Further to my Written Statement to the House of 16 September 2005 (Official Report, cols. 173–4WS), together with the Secretary of State for Foreign Affairs and the Secretary of State for Defence, I wish to inform Parliament that a copy of a public consultation document on improving the United Kingdom's contribution to post-conflict stabilisation has been placed in the Library. It invites contributions on the establishment of an interdepartmental Post Conflict Reconstruction Unit.

National Policing Plan 2005–08

The Minister of State, Home Office (Baroness Scotland of Asthal): I have today placed in the Library of the House a copy of the National Policing Plan 2005–08.

This is the third National Policing Plan and sets the framework and context for policing in England and Wales for the next three years.

The National Policing Plan sets out the Government's vision of a police service which puts the law-abiding citizen at the heart of all it does, while working in partnership to create and maintain safe, secure and confident communities. This will require the creation of a culture for policing which can tackle crime successfully from the local to the national and international level. The National Policing Plan will inform local planning and help to ensure that all communities know what they should expect from their local police force. It builds on the commitments for police reform set out in Building Communities, Beating Crime: a better police service for the 21st century published on 9 November.

The National Policing Plan 2005–08 is available on the web at
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Houses in Multiple Occupation: Licensing

The Minister of State, Office of the Deputy Prime Minister (Lord Rooker): My right honourable friend the Minister for Housing and Planning has made the following Written Ministerial Statement.

My right honourable friend the Deputy Prime Minister has today published for public consultation a paper on licensing in the private rented sector concerning the implementation of housing in multiple occupation (HMO) licensing. This paper seeks to explain the Government's proposals for licensing in the private rented sector that have been set in place by the Housing Act, which has just received Royal Assent. In particular, the paper explains the Government's proposals for HMO licensing and sets out proposals for the secondary instruments required to implement these measures.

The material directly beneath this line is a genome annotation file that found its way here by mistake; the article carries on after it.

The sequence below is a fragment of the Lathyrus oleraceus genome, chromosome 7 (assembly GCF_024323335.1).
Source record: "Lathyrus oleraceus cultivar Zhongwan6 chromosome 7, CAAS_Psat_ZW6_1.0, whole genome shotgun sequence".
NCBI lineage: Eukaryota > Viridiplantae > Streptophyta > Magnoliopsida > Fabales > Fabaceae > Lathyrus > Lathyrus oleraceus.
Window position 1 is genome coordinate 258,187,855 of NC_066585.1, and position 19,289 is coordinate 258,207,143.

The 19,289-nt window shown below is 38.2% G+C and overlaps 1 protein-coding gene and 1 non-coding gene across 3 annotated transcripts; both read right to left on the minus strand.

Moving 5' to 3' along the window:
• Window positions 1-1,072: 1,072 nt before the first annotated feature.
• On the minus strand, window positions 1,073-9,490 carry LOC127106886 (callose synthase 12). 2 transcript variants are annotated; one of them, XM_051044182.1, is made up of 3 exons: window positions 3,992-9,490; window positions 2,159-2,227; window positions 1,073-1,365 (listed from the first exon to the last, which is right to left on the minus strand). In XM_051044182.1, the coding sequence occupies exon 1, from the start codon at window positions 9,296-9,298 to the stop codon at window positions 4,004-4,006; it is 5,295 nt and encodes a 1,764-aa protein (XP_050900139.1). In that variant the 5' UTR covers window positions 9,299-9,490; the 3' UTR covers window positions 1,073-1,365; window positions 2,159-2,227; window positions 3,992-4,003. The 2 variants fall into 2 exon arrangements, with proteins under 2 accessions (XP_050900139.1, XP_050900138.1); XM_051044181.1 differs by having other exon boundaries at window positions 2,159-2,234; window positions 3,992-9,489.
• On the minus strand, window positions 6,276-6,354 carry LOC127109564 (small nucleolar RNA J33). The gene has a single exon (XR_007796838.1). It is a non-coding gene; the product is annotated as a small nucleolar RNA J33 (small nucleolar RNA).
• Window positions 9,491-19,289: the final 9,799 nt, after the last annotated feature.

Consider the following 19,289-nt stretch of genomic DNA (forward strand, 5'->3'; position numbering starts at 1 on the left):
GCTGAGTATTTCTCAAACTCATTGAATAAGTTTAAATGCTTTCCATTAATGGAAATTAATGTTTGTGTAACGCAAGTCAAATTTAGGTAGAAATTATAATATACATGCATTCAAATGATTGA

The powers in the Act and proposed secondary legislation will require local authorities to introduce licensing for HMOs. Licensing will enable local authorities to:

The paper invites interested parties to comment on how these powers should be implemented in relation to HMO licensing through the necessary secondary legislation.

Copies of the paper are being sent to a wide range of interested parties including local authorities, landlord and tenant organisations and others with an interest in this issue. The closing date for responses is 2 February 2005.

Copies of the paper will also be placed in the Libraries of the House and will be available on the Office of the Deputy Prime Minister's website at

Investment Trust Companies

The Parliamentary Under-Secretary of State, Department for Culture, Media and Sport (Lord McIntosh of Haringey): My honourable friend the Financial Secretary to the Treasury (Mr Stephen Timms) has made the following Written Ministerial Statement.
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The Treasury is today launching a consultation on the regulation of investment trust companies. This is in response to a recommendation made by the Treasury Committee in its report into split capital investment trusts in February 20031. The aim of the consultation is to stimulate discussion about whether there is a need for additional regulation and, if so, possible options for doing so.

Copies of the consultation paper are available from the Library of the House, and the document can also be accessed on the Treasury website at